How Not to Infer an Inference

Reading in Bed

The last time we talked about reading comprehension, we focused on questions that are really asking why, as opposed to asking what. Another type of question word that we need to make sure we understand correctly is the word inferred. Inferred, along with its tricky friends suggested and implied, tends to make our minds wander away from the information in the passage on the computer screen and out to somewhere in the real world. And that’s why we get these questions wrong. The key to doing well on questions of the infer, imply, and suggest variety is remembering that the correct answer will always be supported by the text. Let’s look at the passage on page 392 of the Official Guide (13th Edition) as an example.

Questions 65, 67, and 68 all use the word inferred. We need to find out what the passage says explicitly about the subject of each of these questions and then find answer that matches.

Question 65 talks about the isotope record of ocean sediment. These key words aren’t very helpful to finding the location of the answer to this question since the whole passage is about the isotopic record. Instead, let’s use the words “less useful.” The third paragraph talks about the advantages of the isotope record of ocean sediment, so that’s where we want to look for information about its usefulness. The two advantages cited in that paragraph are that has little variation and is a continuous record. Since those are advantages, if either of those were not true, it would be “less useful.” Let’s look at the subject of each answer to see which are direct opposites of those benefits.

A)     Lighter isotopes of oxygen

B)      More gaps in its sequence

C)      Climate shifts

D)     Compares ocean water to fresh water.

E)      Only a million years old

Answer B is the only match. The cited benefit is a continuous record, so gaps would make it less beneficial. Even the official explanation quotes this line. In fact, if you look at the explanations to all of these questions in the answer section of the Official Guide, you will notice that each answer says that “Any inference…needs to be based on what the passage says.” Keep that in mind. An inference in real life is not the same as a GMAT inference. Always looks for the answer that is stated directly. Let try two more.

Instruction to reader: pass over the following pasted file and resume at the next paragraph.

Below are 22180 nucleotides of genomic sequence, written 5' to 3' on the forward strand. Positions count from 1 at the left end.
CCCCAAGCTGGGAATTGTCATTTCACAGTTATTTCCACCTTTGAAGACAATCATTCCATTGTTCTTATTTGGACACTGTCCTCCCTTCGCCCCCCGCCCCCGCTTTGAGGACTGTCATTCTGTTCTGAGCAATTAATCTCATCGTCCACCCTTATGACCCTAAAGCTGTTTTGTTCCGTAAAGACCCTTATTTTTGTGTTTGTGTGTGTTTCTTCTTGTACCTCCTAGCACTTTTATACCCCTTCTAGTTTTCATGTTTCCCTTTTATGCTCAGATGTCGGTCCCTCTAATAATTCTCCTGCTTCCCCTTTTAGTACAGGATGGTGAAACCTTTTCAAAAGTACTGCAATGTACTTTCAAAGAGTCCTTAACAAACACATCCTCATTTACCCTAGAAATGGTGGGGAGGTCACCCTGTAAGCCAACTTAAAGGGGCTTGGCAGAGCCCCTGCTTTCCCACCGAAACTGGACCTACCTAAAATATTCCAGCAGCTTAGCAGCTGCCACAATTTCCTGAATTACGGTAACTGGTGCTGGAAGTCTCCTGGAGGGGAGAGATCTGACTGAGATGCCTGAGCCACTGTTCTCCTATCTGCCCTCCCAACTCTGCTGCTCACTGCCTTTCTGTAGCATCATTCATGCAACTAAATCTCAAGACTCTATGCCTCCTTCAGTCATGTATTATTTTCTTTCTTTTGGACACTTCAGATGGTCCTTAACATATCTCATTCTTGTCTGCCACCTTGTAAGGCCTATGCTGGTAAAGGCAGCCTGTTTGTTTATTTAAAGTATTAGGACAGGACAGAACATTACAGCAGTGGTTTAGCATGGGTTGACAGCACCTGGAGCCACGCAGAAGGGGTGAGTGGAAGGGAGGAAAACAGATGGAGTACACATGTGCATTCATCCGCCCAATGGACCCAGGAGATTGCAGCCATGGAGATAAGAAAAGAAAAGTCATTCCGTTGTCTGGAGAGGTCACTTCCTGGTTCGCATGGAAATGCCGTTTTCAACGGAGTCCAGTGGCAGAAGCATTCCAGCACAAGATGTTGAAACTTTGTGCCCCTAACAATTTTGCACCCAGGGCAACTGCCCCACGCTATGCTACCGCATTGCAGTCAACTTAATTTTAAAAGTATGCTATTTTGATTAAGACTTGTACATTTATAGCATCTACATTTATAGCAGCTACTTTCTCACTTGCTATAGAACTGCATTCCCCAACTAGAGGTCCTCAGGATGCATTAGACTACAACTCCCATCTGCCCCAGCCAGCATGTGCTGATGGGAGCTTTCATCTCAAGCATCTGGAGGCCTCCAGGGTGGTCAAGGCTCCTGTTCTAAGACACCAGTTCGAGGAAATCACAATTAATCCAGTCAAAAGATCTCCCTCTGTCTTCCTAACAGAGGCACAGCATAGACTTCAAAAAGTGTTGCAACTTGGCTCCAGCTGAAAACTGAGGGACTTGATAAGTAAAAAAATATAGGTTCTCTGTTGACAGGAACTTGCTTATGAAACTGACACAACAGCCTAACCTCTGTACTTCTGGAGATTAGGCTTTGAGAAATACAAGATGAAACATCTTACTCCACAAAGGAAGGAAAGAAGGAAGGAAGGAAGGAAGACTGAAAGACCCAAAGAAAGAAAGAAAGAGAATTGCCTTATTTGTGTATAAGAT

Question 67 focuses on precipitation from evaporated ocean water. The answer is clearly stated in lines 20 through 23. These lines say that heavier isotopes are left behind during evaporation, so the non-evaporated water has a lot of oxygen 18. This is means that the evaporated water that becomes precipitation must have less oxygen 18 since it was left behind. This is exactly what answer B says. Answers C (continental ice sheets), D (water on land), and E (oxygen 16) all have the wrong focus. Answer A can be eliminated just by reading carefully.

Question 68 focuses on calcium carbonate shells, which are discussed in lines 24 through 29. According to that part of the paragraph, the shells contain oxygen atoms from the surrounding ocean water. Reading backwards through that sentence, we learn that the enrichment levels (of oxygen, as stated in the preceding sentence) can be determined from analyzing the sediment created by those shells. If you haven’t already learned from answering previous questions that the oxygen enrichment referred to and the isotope record are the same thing, you may have to read further back in the paragraph. But if you do already know that, then the answer is definitely E. Again, the other answers focus on subjects that are not relevant to the question. A focuses on deterioration, B on a comparison to ice age sediment, C on ice, and D on radioactive material. None of those were discussed in the lines that talk about calcium carbonate shells, but we do have clearly stated proof in the passage for answer E.

Notice how we did not read the whole passage ahead of time to answer these questions. Instead, we skimmed the passage looking for key words from the question. This can be a useful strategy for saving time. Of course, if you have a primary purpose or main idea question first this may not work as well, but inference questions do not require knowledge beyond the immediate subject of the question.

Want more information? Check out the Reading Comprehension section of my 30 Day GMAT Success book!

Image courtesy of Artotem with Creative Commons License.

Time to ace the GMAT? Learn more about how you can achieve your own GMAT success with 30 DAY GMAT Success!

---

Send Me My Free Content! Join thousands of GMAT takers in the 30 Day GMAT Success community, and receive Brandon's Top 5 Success Principles, as well as our hand-picked Weekly Top GMAT & MBA articles, FREE!

---

+ 30 Day GMAT Success is Now Available in Mandarin Chinese, in bookstores across Asia! We have gone global! The first international edition is now available in Chinese, published by Business Weekly Publishing.
+ psst... did you know that 30 Day GMAT Success is now the No.1 Bestselling GMAT Test Guide on Amazon Kindle? Thank you for your support! 30 Day GMAT Success is now officially the bestselling GMAT prep book on Amazon Kindle.